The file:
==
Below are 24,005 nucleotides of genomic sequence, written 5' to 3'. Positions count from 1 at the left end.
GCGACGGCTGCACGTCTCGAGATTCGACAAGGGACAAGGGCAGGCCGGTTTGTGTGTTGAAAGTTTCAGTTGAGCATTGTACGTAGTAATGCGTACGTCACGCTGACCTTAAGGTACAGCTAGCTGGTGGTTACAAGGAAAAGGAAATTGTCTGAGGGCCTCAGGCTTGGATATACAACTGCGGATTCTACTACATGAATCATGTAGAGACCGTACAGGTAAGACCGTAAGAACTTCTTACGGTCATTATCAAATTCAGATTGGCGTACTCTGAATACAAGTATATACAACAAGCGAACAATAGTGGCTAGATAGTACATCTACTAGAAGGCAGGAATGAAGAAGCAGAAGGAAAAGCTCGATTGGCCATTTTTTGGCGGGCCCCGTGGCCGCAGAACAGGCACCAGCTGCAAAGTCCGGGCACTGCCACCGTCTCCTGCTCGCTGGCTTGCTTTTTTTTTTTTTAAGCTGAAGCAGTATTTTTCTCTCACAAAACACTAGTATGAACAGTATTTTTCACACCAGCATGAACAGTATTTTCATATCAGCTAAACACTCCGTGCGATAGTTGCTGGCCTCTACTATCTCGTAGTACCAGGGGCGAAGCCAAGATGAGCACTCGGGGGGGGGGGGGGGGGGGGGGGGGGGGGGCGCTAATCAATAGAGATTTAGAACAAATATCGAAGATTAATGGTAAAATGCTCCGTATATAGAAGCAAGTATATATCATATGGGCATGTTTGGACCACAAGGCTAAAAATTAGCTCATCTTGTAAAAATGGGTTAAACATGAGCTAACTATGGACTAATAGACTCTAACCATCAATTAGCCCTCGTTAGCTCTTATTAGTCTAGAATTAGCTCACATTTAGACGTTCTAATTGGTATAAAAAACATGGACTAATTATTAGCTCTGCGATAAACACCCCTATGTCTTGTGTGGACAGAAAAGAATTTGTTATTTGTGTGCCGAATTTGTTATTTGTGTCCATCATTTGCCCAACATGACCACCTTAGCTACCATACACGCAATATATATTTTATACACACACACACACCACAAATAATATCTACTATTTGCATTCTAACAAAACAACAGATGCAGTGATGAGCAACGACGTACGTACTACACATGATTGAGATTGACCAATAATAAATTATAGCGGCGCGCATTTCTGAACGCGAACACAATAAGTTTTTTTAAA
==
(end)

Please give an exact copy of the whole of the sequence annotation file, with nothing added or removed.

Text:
Below are 24,005 nucleotides of genomic sequence, written 5' to 3'. Positions count from 1 at the left end.
GCGACGGCTGCACGTCTCGAGATTCGACAAGGGACAAGGGCAGGCCGGTTTGTGTGTTGAAAGTTTCAGTTGAGCATTGTACGTAGTAATGCGTACGTCACGCTGACCTTAAGGTACAGCTAGCTGGTGGTTACAAGGAAAAGGAAATTGTCTGAGGGCCTCAGGCTTGGATATACAACTGCGGATTCTACTACATGAATCATGTAGAGACCGTACAGGTAAGACCGTAAGAACTTCTTACGGTCATTATCAAATTCAGATTGGCGTACTCTGAATACAAGTATATACAACAAGCGAACAATAGTGGCTAGATAGTACATCTACTAGAAGGCAGGAATGAAGAAGCAGAAGGAAAAGCTCGATTGGCCATTTTTTGGCGGGCCCCGTGGCCGCAGAACAGGCACCAGCTGCAAAGTCCGGGCACTGCCACCGTCTCCTGCTCGCTGGCTTGCTTTTTTTTTTTTTAAGCTGAAGCAGTATTTTTCTCTCACAAAACACTAGTATGAACAGTATTTTTCACACCAGCATGAACAGTATTTTCATATCAGCTAAACACTCCGTGCGATAGTTGCTGGCCTCTACTATCTCGTAGTACCAGGGGCGAAGCCAAGATGAGCACTCGGGGGGGGGGGGGGGGGGGGGGGGGGGGGGCGCTAATCAATAGAGATTTAGAACAAATATCGAAGATTAATGGTAAAATGCTCCGTATATAGAAGCAAGTATATATCATATGGGCATGTTTGGACCACAAGGCTAAAAATTAGCTCATCTTGTAAAAATGGGTTAAACATGAGCTAACTATGGACTAATAGACTCTAACCATCAATTAGCCCTCGTTAGCTCTTATTAGTCTAGAATTAGCTCACATTTAGACGTTCTAATTGGTATAAAAAACATGGACTAATTATTAGCTCTGCGATAAACACCCCTATGTCTTGTGTGGACAGAAAAGAATTTGTTATTTGTGTGCCGAATTTGTTATTTGTGTCCATCATTTGCCCAACATGACCACCTTAGCTACCATACACGCAATATATATTTTATACACACACACACACCACAAATAATATCTACTATTTGCATTCTAACAAAACAACAGATGCAGTGATGAGCAACGACGTACGTACTACACATGATTGAGATTGACCAATAATAAATTATAGCGGCGCGCATTTCTGAACGCGAACACAATAAGTTTTTTTAAA